THE LINGUISTIC SOCIETY OF AMERICA was founded in 1924 for the advancement of the scientific study of language in all its aspects. Toward this end, it has held annual meetings for personal contacts and the reading of papers; it has established new media of publication for the fruits of linguistic research; it has organized the Linguistic Institute; it is constantly cooperating with other agencies interested in linguistic study. The high standing of the Society is shown by the names of its presidents, Hermann Collitz, Maurice Bloomfield, Carl D. Buck, Franz Boas, Charles H. Grandgent; and by its election to membership in the American Council of Learned Societies.
The annual dues are Five Dollars; membership always begins on January 1. Members receive, without additional charge, all the publications of the Society, including Language, which appears quarterly, and the Language Monographs, Language Dissertations, and Bulletins, which are issued at irregular intervals; members alone are eligible to present papers at the meetings and to publish in the several series. The first four volumes of the publications (1925-1928) are still obtainable; they are offered at a special price to new members in 1929.
Persons interested in the Linguistic Institute should address Prof. E. H. Sturtevant, Director, 1849 Yale Station, New Haven. Persons interested in membership in the Linguistic Society should address Prof. R. G. Kent, Secretary, Bennett Hall, University of Pennsylvania, Philadelphia. Labor and correspondence may be saved by including with acceptance of this invitation the dues of the first year of membership; or if further information be desired, complimentary samples of the publications, with a price-list and other data, will on request be sent by the Secretary.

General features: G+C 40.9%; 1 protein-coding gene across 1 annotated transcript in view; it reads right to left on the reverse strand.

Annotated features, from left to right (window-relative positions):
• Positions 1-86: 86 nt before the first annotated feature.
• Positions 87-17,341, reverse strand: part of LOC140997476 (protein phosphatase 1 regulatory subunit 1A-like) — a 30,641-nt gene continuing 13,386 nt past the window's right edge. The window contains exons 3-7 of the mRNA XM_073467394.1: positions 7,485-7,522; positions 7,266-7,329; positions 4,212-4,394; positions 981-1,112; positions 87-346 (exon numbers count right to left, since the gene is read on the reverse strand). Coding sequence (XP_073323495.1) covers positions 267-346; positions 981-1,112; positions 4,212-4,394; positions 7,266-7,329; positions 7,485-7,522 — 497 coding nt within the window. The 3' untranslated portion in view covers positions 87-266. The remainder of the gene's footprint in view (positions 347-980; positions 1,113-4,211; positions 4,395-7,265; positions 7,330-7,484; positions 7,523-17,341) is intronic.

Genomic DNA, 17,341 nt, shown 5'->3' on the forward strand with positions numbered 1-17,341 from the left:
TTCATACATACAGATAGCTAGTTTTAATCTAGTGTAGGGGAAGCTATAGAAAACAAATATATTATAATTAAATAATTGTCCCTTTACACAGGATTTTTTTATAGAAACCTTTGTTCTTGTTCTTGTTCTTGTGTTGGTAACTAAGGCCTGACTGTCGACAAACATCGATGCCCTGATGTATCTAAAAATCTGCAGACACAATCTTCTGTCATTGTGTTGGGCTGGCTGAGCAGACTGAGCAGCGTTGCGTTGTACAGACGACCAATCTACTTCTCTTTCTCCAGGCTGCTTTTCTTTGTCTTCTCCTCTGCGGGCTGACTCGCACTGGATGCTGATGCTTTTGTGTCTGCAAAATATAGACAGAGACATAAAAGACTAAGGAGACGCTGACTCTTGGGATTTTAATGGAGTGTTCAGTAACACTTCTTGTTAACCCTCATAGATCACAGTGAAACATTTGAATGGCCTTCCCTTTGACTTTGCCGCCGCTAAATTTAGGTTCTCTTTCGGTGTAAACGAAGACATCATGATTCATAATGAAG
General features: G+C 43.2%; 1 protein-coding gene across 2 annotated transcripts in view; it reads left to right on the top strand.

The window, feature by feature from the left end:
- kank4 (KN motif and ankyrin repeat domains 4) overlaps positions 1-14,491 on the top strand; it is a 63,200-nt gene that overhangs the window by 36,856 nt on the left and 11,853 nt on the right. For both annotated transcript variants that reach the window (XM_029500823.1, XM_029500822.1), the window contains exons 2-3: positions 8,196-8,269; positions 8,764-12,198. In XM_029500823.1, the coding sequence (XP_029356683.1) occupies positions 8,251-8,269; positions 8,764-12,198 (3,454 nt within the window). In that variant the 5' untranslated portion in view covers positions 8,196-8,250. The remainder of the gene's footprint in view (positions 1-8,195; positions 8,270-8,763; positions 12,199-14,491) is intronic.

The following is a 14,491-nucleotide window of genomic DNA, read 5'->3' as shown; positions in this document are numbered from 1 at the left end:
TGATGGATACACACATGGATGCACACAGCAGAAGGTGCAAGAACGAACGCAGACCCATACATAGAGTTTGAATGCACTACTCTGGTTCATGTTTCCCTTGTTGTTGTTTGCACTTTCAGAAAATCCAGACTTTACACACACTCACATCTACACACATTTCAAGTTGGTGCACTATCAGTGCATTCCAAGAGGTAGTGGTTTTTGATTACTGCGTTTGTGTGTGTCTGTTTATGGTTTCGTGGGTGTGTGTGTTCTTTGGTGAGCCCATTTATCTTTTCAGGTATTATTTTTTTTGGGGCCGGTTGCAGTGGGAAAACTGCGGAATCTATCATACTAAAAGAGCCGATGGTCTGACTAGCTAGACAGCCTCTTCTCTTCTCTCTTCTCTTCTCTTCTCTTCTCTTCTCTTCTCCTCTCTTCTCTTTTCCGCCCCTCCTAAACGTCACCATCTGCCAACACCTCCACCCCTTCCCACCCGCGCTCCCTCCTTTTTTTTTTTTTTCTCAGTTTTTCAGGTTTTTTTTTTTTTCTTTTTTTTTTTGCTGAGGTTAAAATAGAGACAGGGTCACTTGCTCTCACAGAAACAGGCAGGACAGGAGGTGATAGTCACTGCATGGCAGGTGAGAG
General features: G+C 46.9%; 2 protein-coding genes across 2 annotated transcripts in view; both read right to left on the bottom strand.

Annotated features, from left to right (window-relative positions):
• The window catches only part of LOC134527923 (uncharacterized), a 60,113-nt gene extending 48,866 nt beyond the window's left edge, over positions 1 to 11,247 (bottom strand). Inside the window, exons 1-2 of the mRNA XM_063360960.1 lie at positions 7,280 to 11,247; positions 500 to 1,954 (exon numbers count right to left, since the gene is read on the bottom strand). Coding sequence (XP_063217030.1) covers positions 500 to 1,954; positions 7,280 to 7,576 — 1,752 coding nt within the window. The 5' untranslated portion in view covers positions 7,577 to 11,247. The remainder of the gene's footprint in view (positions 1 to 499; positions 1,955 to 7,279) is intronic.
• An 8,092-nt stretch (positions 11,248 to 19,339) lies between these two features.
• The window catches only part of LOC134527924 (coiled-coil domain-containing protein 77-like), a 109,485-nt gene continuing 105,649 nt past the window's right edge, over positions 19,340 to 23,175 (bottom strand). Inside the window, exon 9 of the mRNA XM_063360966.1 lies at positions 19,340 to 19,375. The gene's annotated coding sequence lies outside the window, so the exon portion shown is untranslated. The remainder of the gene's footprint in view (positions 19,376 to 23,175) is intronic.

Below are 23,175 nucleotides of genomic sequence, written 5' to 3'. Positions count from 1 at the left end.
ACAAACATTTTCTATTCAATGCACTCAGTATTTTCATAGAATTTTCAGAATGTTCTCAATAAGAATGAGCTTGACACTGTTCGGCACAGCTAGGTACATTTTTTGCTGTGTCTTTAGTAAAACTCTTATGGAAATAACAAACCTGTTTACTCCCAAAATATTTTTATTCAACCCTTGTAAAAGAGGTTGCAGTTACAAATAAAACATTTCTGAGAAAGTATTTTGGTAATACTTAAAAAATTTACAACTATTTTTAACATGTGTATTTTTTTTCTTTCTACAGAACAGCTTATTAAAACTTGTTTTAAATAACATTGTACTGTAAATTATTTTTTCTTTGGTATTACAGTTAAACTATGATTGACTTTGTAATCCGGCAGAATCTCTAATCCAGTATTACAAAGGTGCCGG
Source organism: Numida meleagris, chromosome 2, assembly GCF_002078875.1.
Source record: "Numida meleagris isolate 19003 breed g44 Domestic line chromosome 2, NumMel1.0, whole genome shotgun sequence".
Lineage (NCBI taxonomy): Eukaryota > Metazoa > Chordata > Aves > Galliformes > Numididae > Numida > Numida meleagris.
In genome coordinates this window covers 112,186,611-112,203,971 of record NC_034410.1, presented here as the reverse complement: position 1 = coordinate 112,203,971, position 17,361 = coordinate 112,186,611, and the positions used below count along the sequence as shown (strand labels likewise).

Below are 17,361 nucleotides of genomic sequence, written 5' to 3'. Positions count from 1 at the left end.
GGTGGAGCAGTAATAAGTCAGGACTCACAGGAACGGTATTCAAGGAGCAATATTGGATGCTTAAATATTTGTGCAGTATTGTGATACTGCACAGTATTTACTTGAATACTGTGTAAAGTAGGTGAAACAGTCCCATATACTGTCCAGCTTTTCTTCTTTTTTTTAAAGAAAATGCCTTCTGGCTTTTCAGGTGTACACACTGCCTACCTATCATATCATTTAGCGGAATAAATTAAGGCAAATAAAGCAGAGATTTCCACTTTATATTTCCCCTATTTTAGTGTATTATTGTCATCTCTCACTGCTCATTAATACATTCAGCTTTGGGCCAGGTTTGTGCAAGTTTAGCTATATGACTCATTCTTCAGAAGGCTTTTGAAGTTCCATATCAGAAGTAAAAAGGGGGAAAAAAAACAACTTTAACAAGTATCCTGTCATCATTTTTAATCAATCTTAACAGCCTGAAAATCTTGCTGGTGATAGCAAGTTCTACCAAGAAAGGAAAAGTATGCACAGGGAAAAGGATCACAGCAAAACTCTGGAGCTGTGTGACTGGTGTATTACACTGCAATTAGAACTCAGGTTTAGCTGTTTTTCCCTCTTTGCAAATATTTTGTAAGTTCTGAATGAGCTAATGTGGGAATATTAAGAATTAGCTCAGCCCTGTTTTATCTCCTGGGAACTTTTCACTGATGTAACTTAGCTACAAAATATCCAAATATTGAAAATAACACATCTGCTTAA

The sixth annual meeting of the Linguistic Society of America will be held at Cleveland, Ohio, December 30, 1929, to January 1, 1930.
AND REPORT OF THE CONFERENCE ON A LINGUISTIC ATLAS
This Bulletin may be obtained of the Secretary of the
WAVERLY PRESS, INC.
LINGUISTIC SOCIETY OF AMERICA
OFFICERS FOR 1929
President, PROFESSOR CHARLES H. GRANDGENT, Harvard University.
Vice-President, PROFESSOR W. A. OLDFATHER, University of Illinois.
Secretary and Treasurer, PROFESSOR ROLAND G. KENT, University of Pennsylvania.
Executive Committee, the preceding, and
PROFESSOR LEONard Bloomfield, University of Chicago.
PROFESSOR Franklin Edgerton, Yale University.
PROFESSOR EDWARD Prokosch, Yale University.
Committee on Publications:
Chairman and Fditor: PROFEssor George Melville BolLING, Ohio State University.
To serve through 1929: PROFessor Samuel MOORE, University of Michigan. To serve through 1930: PROFESSor Hans KuratH, Ohio State University. To serve through 1931: PROFESSOR Edward SAPIR, University of Chicago. The Linguistic Society of America was founded in December, 1924, for the advancement of the scientific study of language. The Society plans to promote this aim by bringing students of language together in its meetings, and by publishing the fruits of research. It has established a quarterly journal, a series of language monographs, and a series of language dissertations; the last two will appear at irregular intervals, according to the material offered to the Committee on Publications and the funds available for the purpose. Members will receive all in return for the annual dues of Five Dollars.
Membership in the Society is not restricted to professed scholars in linguistics. All persons, whe her men or women, who are in sympathy with the objects of the Society, are invited to give it their assistance in furthering its work. Application for membership should be made to the Secretary, Professor Roland G. Kent, University of Fennsylvania, Philadelphia, Pa.
Entered as Scond Class Matter at the Postoffice at Baltimore, Maryland. This Journa is published quarterly by the Linguistic Society of America. Members of th Society receive it without extra charge, three dollars of the annual dues being appropriated for this purpose; to others, its price is five dollars per annum. Subscriptions and other business communications should be addressed to Language, or to Roland G. Kent, Treasurer, L. S. A., University of Pennsylvania, Philadelphia, Pa. Manuscripts for publication should be sent to George Melville Bollig, Ohio State University, Columbus, Ohio.